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World Pork Trade Overview - March 2002

by 5m Editor
28 March 2002, at 12:00am

By USDA FAS - World pork exports for 2002 are forecast by the USDA Foreign Agricultural Service (FAS) to rise to new records and the United States will be facing stiff competition in key markets, especially Japan.

For 2002, total pork trade is forecast at a record 3.7 million tons, up 4 percent from last year. U.S. pork exports in 2002 are forecast to decline from the 2001 record as competition increases in Japan and Mexico. The EU is projected to regain some of its market share lost last year due to its FMD outbreak. Brazil and Canada’s pork exports are projected to continue increasing as their hog industries expand.

Total pork exports for major exporting countries are forecast by the USDA's Foreign Agricultural Service to increase 4 percent to a record 3.7 million tons in 2002.

The FAS also forecasts higher Pork exports for the EU, Brazil, Poland, and Canada. The United States' pork exports are forecast to decline from the 2001 record as competition stiffens in world market.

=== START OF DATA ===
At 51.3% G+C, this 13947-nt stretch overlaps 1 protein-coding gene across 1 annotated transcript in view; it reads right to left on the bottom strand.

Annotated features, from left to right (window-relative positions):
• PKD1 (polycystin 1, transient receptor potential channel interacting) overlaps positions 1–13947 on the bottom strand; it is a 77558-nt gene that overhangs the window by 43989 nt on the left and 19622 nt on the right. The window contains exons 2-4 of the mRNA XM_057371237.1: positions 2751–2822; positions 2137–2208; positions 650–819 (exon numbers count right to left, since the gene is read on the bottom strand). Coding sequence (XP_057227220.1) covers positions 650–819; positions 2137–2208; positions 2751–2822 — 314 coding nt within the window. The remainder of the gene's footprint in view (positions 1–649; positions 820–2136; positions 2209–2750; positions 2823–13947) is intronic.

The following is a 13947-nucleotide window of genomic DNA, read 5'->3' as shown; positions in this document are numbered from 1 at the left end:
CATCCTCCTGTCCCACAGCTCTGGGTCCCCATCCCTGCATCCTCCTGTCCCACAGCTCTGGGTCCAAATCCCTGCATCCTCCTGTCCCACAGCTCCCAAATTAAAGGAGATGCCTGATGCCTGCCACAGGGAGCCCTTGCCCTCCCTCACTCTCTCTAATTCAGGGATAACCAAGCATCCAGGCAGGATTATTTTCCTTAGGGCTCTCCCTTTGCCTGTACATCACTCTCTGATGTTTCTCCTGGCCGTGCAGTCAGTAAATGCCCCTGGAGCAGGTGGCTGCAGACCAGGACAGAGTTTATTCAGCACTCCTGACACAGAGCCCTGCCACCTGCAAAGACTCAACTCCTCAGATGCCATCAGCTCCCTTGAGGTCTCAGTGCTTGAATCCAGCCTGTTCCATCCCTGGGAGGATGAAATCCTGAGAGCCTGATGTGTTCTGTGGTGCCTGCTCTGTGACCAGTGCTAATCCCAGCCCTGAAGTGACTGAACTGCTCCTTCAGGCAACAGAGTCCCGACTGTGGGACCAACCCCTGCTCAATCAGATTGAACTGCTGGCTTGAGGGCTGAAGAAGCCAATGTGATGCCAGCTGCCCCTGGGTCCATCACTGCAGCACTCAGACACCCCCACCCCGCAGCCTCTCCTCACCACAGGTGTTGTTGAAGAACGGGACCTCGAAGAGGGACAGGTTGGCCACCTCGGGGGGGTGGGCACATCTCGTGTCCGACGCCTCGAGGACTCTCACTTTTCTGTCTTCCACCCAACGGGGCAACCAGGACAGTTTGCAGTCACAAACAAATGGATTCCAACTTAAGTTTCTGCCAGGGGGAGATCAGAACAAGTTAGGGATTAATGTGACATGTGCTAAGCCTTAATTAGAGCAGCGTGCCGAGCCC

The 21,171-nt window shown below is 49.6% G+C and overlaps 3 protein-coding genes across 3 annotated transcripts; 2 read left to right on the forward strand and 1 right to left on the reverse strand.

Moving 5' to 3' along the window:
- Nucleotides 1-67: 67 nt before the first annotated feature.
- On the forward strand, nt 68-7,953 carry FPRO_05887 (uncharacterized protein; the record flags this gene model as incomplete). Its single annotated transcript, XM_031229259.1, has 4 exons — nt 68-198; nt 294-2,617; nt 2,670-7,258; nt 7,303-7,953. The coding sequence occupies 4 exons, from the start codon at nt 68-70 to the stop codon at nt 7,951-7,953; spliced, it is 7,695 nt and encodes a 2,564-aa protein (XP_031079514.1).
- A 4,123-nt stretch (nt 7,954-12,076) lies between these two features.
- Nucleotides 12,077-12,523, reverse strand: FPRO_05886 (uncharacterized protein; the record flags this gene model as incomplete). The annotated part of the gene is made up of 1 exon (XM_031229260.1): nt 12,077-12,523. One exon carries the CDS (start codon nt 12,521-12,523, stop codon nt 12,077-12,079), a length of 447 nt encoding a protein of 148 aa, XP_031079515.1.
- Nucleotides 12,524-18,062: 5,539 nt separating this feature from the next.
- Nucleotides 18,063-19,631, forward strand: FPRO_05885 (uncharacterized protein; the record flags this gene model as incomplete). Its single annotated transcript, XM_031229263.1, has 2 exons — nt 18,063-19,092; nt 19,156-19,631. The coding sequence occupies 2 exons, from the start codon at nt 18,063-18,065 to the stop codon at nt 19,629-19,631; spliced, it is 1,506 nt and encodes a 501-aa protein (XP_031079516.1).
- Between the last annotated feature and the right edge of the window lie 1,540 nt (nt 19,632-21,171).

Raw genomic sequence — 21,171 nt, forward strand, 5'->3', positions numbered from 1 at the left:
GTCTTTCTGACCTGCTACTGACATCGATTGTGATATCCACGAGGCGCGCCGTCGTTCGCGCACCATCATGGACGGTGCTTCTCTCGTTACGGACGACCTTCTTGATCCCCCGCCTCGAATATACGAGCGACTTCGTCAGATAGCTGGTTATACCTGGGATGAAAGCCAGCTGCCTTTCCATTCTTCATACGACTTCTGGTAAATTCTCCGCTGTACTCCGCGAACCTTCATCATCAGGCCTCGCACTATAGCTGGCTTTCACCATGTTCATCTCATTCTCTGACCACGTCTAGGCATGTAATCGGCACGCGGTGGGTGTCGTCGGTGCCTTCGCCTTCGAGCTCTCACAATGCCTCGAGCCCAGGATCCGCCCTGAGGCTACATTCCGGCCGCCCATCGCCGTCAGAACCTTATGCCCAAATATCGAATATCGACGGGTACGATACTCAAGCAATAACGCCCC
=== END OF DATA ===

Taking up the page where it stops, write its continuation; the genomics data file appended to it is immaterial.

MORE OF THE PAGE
For additional analysis, data, and updated Country Pages, just click the relevant Country Links. Documents are pdf format and open in a new browser.

Below is a summary of the key exporters:

United States:

Pork exports for 2002 are forecast at 674,000 tons, down 5 percent from the 2001 record level. U.S. pork exports are facing increasing competition in the major markets of Japan and Mexico. In Japan, by far the most important U.S. pork export market representing 48 percent of U.S. pork exports in 2001, pork imports are expected to remain static. In Mexico, the second most important U.S. export market accounting for 22 percent of U.S. pork exports in 2001, pork products are expected to face increasing competition from Canada. The United States is the world’s third largest pork exporter.

Brazil

After doubling in 2001, pork exports for 2002 are forecast at a new record, up another 8 percent to 365,000 tons. Low production cost and recent investments to expand production capacity have succeeded in making Brazil a significant pork exporter. Pork exports to Russia exploded from 24 tons in 1999 to 148,000 in 2001 and accounted for an estimated one-third of Russian pork imports. Brazil is expected to continue to expand exports in the coming years. Brazil is the world’s fourth largest pork exporter.

Canada

After eclipsing U.S. pork exports in 2000, Canada is forecast to set another record at 750,000 tons of pork exports in 2002. Canada continues to market about 60 percent of its exports to the United States. Canada continues to expand its markets in Japan and Russia, growing 23 and 155 percent, respectively, in 2001 from the previous year. Canada is the world’s second largest pork exporter.

European Union